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Bolting on a neck

Discussion in 'Luthier's Guitar & Bass Technical Discussion' started by Jimmydeez, Nov 8, 2005.

  1. Jimmydeez

    Jimmydeez Supporting Member

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    I am working on a tele project and I am about to order a nice rosewood neck from warmoth.

    I was wondering if there is anything I need to worry about when screwing the neck screws in. Everything I have read just says "then screw the neck in". The holes are already there and I have the neck plate and screws. I am debating offseting the neck plate with a black rubber pad under the neck plate. I think it will look better against the natural wood.

    Do I need to worry about anything? THis is my first project guitar and it is coming together very nicely so far. I might put up some pics of the body tonight.
     
  2. Richard Guy

    Richard Guy Member

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    Hello,

    Just my .02

    I would not want the rubber pad since I would be looking for a real tight fit and the rubber in between might not provide for a tight fit or best tone transfer. All the best with your project. ;)
     
  3. Jimmydeez

    Jimmydeez Supporting Member

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    Thanks Rich,

    I never thought of that. I didn't figure the neck plate to neck connection might lose tone if there is a piece of rubber there. I was more worried about the neck to body connection.
     
  4. Richard Guy

    Richard Guy Member

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    Hello Jimmy,

    I could be full of poop about it. My comment was just a thought. :cool:
     
  5. fullerplast

    fullerplast Senior Member

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    If it's what I think you are talking about, it's not really rubber, just a hard plastic pad designed to keep the plate from digging into the body and finish. I wouldn't worry about loss of tone from it. The most important connection is where the neck meets the body. The screws are still pulling that joint very tightly. FWIW, Tom Anderson also uses those on his guitars. I've used them on some guitars and they work just fine.

    When you screw your neck in place, you should have just a bit of "slop" in the neck pocket. Leave the screws just barely loose enough so you can shift the neck. When you finally get the strings on the guitar, adjust it so that both outside strings are equidistant from the edges of the neck, then tighten the screws down all the way.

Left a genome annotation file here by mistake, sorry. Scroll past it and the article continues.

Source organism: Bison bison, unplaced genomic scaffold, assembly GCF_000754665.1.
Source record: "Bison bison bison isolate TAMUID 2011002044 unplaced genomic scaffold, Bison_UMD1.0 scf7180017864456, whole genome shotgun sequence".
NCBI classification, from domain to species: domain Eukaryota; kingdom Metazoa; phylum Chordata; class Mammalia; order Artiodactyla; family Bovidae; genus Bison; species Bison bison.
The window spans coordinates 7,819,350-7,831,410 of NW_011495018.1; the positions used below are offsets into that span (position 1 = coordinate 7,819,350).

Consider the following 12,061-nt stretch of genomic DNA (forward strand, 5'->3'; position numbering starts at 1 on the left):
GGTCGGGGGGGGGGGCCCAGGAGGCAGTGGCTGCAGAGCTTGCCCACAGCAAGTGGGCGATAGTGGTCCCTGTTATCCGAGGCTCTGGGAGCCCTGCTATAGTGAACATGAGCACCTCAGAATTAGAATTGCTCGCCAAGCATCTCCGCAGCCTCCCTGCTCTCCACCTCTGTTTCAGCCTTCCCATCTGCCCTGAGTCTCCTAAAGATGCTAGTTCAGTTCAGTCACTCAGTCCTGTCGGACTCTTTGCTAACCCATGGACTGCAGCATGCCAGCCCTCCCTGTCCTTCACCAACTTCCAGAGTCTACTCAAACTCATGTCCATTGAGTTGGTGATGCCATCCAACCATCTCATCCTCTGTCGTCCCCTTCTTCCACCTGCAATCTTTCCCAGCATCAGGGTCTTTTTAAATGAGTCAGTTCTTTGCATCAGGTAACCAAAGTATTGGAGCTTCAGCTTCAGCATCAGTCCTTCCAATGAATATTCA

6. Jimmydeez

    Jimmydeez Supporting Member

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    So I bolt the neck on almost all the way. Then string it up and make sure the strings are the same distance and then tighten it up. I hope I won't have to worry too much about the strings being straight. I got the body from warmoth and I am getting the neck from them. It should be a tight fit.

    Thanks for the help.
     
  7. fullerplast

    fullerplast Senior Member

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    It will very likely be a tight fit, but there is almost always at least a small amount of play in any pocket. The tiniest shift in the neck pocket will be much greater out at the nut end since you are essentially moving along an arc with a radius of about 20 inches. A tiny bit of play is a good thing IMHO. It allows for some normal expansion/contraction and allows for any minor tweaking that might possibly be needed. If the pocket is too tight, you are looking at most likely cracking the finish on the body sooner or later.
     
  8. Jimmydeez

    Jimmydeez Supporting Member

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    Is it safe to use an electric screw driver or should they be hand screwed. That sounds pretty bad.:D
     
  9. fullerplast

    fullerplast Senior Member

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    Just use a hand screwdriver....it's only four screws and you already have the neck holes predrilled to just smaller than the screw diameter. Take your time, don't slip. I also use a small countersink around the neck holes to allow for the wood around the screws to rise without pushing the neck away from the body.
     
  10. LZ_69

    LZ_69 Member

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    You should also put some soap or wax on the threads of the screws, it will make them go in a little easyer.
     
  11. nemp

    nemp Member

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    Here's a tip form those Fender guys on the FDP. Make th 4 holes in the body heel a little larger so the screws gently push in by hand. I'ts also a carpenters trick. That way the body pulls the neck in real tight. Or you can just get wood screws that are thredless at the head. Like "fullerpast" said it's ok to have a tiny bit of gap in the pocket, as the 2 different woods react to temps differently.
     
  12. Clorenzo

    Clorenzo Member

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    +1. I've been working recently on my Toby bass and one of the problems it had was a small misalignment of the neck to one side, and also you could see a small gap between the flat part of the neck heel and the body. The holes in the body were threaded and I solved both problems by opening them up a bit, so that now there is just enough play to adjust the neck angle correctly and also the heel rests dead flat against the body.

    BTW if the body you're using is also Warmoth, don't worry about it, they drill the holes the right size.
     
  13. Jimmydeez

    Jimmydeez Supporting Member

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    YEah the screws I have fit loosely through the body.
     

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